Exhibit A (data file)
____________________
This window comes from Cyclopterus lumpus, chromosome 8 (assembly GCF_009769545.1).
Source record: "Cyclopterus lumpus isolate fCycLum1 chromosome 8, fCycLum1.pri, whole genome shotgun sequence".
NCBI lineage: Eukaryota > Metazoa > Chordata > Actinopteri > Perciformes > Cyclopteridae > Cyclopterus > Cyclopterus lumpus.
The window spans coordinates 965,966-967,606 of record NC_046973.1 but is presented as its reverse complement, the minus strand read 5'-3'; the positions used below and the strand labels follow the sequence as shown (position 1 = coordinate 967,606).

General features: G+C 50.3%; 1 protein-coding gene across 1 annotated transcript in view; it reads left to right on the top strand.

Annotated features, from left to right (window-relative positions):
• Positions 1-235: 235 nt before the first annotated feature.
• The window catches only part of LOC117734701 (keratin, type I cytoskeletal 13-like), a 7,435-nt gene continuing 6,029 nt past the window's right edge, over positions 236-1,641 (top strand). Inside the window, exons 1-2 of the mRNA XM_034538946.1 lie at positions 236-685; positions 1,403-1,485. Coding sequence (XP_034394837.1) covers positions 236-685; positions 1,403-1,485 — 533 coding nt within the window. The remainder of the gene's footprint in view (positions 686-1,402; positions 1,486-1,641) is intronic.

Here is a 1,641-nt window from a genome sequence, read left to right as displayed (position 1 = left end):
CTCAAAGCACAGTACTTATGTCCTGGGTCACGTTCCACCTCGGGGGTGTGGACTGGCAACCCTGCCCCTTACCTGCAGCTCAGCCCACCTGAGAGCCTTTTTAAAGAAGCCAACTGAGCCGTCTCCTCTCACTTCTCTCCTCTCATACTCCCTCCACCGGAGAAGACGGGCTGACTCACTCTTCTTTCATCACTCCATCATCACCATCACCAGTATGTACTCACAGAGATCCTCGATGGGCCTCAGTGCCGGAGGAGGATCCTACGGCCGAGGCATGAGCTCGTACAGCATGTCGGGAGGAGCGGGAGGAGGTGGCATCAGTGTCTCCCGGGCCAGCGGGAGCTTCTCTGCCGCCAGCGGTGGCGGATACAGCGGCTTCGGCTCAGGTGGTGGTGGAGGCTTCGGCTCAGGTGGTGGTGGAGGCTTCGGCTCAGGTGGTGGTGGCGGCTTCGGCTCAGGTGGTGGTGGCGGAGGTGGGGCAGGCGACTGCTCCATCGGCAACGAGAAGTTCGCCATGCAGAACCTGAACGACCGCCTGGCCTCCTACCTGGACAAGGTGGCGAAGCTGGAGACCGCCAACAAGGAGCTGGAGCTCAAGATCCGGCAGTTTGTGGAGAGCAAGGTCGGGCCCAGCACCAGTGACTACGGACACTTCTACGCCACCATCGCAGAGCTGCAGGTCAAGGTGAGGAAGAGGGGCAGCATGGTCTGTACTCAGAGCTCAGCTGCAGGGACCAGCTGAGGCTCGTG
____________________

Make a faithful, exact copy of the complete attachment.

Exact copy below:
This window comes from Cyclopterus lumpus, chromosome 8 (assembly GCF_009769545.1).
Source record: "Cyclopterus lumpus isolate fCycLum1 chromosome 8, fCycLum1.pri, whole genome shotgun sequence".
NCBI lineage: Eukaryota > Metazoa > Chordata > Actinopteri > Perciformes > Cyclopteridae > Cyclopterus > Cyclopterus lumpus.
The window spans coordinates 965,966-967,606 of record NC_046973.1 but is presented as its reverse complement, the minus strand read 5'-3'; the positions used below and the strand labels follow the sequence as shown (position 1 = coordinate 967,606).

General features: G+C 50.3%; 1 protein-coding gene across 1 annotated transcript in view; it reads left to right on the top strand.

Annotated features, from left to right (window-relative positions):
• Positions 1-235: 235 nt before the first annotated feature.
• The window catches only part of LOC117734701 (keratin, type I cytoskeletal 13-like), a 7,435-nt gene continuing 6,029 nt past the window's right edge, over positions 236-1,641 (top strand). Inside the window, exons 1-2 of the mRNA XM_034538946.1 lie at positions 236-685; positions 1,403-1,485. Coding sequence (XP_034394837.1) covers positions 236-685; positions 1,403-1,485 — 533 coding nt within the window. The remainder of the gene's footprint in view (positions 686-1,402; positions 1,486-1,641) is intronic.

Here is a 1,641-nt window from a genome sequence, read left to right as displayed (position 1 = left end):
CTCAAAGCACAGTACTTATGTCCTGGGTCACGTTCCACCTCGGGGGTGTGGACTGGCAACCCTGCCCCTTACCTGCAGCTCAGCCCACCTGAGAGCCTTTTTAAAGAAGCCAACTGAGCCGTCTCCTCTCACTTCTCTCCTCTCATACTCCCTCCACCGGAGAAGACGGGCTGACTCACTCTTCTTTCATCACTCCATCATCACCATCACCAGTATGTACTCACAGAGATCCTCGATGGGCCTCAGTGCCGGAGGAGGATCCTACGGCCGAGGCATGAGCTCGTACAGCATGTCGGGAGGAGCGGGAGGAGGTGGCATCAGTGTCTCCCGGGCCAGCGGGAGCTTCTCTGCCGCCAGCGGTGGCGGATACAGCGGCTTCGGCTCAGGTGGTGGTGGAGGCTTCGGCTCAGGTGGTGGTGGAGGCTTCGGCTCAGGTGGTGGTGGCGGCTTCGGCTCAGGTGGTGGTGGCGGAGGTGGGGCAGGCGACTGCTCCATCGGCAACGAGAAGTTCGCCATGCAGAACCTGAACGACCGCCTGGCCTCCTACCTGGACAAGGTGGCGAAGCTGGAGACCGCCAACAAGGAGCTGGAGCTCAAGATCCGGCAGTTTGTGGAGAGCAAGGTCGGGCCCAGCACCAGTGACTACGGACACTTCTACGCCACCATCGCAGAGCTGCAGGTCAAGGTGAGGAAGAGGGGCAGCATGGTCTGTACTCAGAGCTCAGCTGCAGGGACCAGCTGAGGCTCGTG